Realism in European Art and Literature
Realism emerged as a response to industrialization and the growth of a new middle class in Europe. It impacted the development of art and culture, literature, and even opera. Realist art and literature focused on both the comfortably off and the poor and exploited. Literary Realism was a broad European movement that also included playwrights such as August Strindberg and Henrik Ibsen. Realism even found its way into the highly artificial world of opera and influenced composers such as Giuseppe Verdi and Giacomo Puccini.
Table of Contents
- The rise of the gramophone, cinema, and Realism in art
- Realism in literature
- Realist opera and nationalism
- The revival of classical music and the symphony
The Rise of the Gramophone, Cinema, and Realism in Art
Q: What was the impact of the rise of the gramophone on society in Europe?
A: The rise of the gramophone in the early 20th century caused a sensation in Europe. With the ability to record and playback music, recordings by artists such as Enrico Caruso became popular, and music became more accessible to the masses.
Q: How did the cinema impact Europe after the Lumière brothers showed their first film in 1895?
A: The cinema became popular across Europe after the first film was shown by the Lumière brothers. The realism of photography and moving pictures had a significant impact on the development of art and culture.
Q: What painters used ordinary people, including working-class girls and prostitutes, as models?
A: Painters such as Gustave Courbet and the Pre-Raphaelite Brotherhood used ordinary people, including working-class girls and prostitutes, as models. They painted social criticism and scenes of poverty through naturalistic approaches.
Realism in Literature
Q: What caused the emergence of Realism in literature?
A: Realism in literature emerged in response to industrialization and the growth of a new middle class in Europe. This allowed for the development of a new market for books, including Realist novels, which depicted the collectivity of society and explored the shifting relationships between various characters.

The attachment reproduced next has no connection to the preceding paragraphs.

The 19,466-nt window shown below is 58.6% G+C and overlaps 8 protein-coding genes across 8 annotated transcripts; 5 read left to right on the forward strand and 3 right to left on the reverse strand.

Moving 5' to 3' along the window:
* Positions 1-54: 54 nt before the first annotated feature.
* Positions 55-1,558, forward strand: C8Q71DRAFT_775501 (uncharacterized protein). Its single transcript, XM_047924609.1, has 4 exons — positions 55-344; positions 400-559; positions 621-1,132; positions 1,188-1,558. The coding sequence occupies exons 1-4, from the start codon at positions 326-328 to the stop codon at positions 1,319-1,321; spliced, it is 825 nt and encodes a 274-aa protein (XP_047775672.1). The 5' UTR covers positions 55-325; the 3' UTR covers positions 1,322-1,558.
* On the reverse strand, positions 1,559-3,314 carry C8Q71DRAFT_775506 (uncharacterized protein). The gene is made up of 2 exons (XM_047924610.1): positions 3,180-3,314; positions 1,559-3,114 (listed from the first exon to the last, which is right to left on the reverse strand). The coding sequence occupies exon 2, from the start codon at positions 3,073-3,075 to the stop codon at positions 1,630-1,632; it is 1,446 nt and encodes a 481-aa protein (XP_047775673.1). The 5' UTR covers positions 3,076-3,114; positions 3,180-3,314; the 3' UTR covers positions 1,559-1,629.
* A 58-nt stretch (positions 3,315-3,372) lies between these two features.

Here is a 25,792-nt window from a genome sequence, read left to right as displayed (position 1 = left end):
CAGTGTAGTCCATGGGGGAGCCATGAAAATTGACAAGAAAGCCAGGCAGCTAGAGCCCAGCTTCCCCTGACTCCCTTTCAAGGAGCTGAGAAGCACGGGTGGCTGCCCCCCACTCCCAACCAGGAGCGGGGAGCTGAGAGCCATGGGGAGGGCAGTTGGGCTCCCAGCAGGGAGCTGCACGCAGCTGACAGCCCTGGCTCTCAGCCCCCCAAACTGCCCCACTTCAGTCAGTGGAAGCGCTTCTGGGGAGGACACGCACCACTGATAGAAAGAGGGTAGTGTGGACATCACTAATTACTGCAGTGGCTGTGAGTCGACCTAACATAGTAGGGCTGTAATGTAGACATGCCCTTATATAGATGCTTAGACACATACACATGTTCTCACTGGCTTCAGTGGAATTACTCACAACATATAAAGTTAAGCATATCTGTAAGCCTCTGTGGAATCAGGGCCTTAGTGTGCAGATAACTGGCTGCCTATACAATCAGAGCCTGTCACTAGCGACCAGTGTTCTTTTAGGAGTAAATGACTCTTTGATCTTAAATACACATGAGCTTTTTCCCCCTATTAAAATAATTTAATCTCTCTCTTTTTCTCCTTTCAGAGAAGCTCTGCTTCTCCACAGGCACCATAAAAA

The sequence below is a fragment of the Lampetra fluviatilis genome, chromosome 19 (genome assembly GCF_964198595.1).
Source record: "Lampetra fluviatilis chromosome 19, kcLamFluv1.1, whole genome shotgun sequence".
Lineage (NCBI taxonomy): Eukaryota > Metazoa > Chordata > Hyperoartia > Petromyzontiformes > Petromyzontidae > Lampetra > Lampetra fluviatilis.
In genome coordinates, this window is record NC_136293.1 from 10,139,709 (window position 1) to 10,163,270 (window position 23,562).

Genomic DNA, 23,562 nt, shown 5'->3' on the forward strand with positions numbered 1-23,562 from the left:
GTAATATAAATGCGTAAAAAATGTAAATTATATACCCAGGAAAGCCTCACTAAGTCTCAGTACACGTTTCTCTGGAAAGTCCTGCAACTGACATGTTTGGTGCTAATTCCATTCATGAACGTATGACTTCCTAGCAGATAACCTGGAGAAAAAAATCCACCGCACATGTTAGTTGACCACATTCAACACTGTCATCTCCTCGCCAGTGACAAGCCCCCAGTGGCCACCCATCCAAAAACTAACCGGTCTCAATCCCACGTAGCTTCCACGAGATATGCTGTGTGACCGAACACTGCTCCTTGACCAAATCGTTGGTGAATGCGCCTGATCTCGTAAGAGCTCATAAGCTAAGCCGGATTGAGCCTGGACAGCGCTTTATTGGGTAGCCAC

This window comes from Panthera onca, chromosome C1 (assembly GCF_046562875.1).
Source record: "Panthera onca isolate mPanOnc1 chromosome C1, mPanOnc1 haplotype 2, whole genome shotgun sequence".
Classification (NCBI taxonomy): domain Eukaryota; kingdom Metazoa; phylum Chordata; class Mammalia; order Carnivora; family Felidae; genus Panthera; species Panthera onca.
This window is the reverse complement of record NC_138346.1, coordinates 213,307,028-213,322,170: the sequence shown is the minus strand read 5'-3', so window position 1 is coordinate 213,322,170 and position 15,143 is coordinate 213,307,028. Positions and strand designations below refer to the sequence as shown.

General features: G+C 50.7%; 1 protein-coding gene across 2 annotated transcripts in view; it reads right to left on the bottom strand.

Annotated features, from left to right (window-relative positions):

Q: What books are examples of Realist literature?
A: Realist literature often carried strong social criticism, as shown in works such as Oliver Twist, Bleak House, Hard Times, and Les Misérables. The Realist movement also gave rise to a new type of bourgeois novel that catered to an educated readership.
Realist Opera and Nationalism
Q: When did Realism find its way into opera and what impact did it have?
A: Realism found its way into opera in the late 19th century. Realist operas, such as Leoš Janáček’s Jenůfa and Georges Bizet’s Carmen, often caused scandals when first performed due to their everyday settings and working-class characters.
Q: What role did nationalism play in the development of Realist opera?
A: Nationalism played a significant role in the development of Italian opera, with patriotic songs gaining the status of modern folk melodies. Russian composers such as Modest Petrovich Mussorgsky and Tchaikovsky incorporated folk melodies into their music, while Jean Sibelius used his compositions to serve the Finnish struggle for national identity and independence from Russia.
The Revival of Classical Music and the Symphony
Q: What were standard forms of classical music and what happened to them?
A: Standard forms of classical music, such as symphonies and concerti, saw a revival with the construction of purpose-built concert halls and the cult of the virtuoso.
Q: What became the central expression of musical genius?
A: The symphony became the central expression of musical genius, with composers such as Anton Bruckner, Gustav Mahler and Jean Sibelius contributing to its dominance in the orchestral repertoire.
In conclusion, Realism had a significant impact on European art and culture. It emerged as a response to the changing social and economic conditions of the time and allowed artists and writers to explore the realities of everyday life. Realism found its way into many art forms, including literature and opera, and helped to shape the cultural landscape of Europe in the late 19th and early 20th centuries.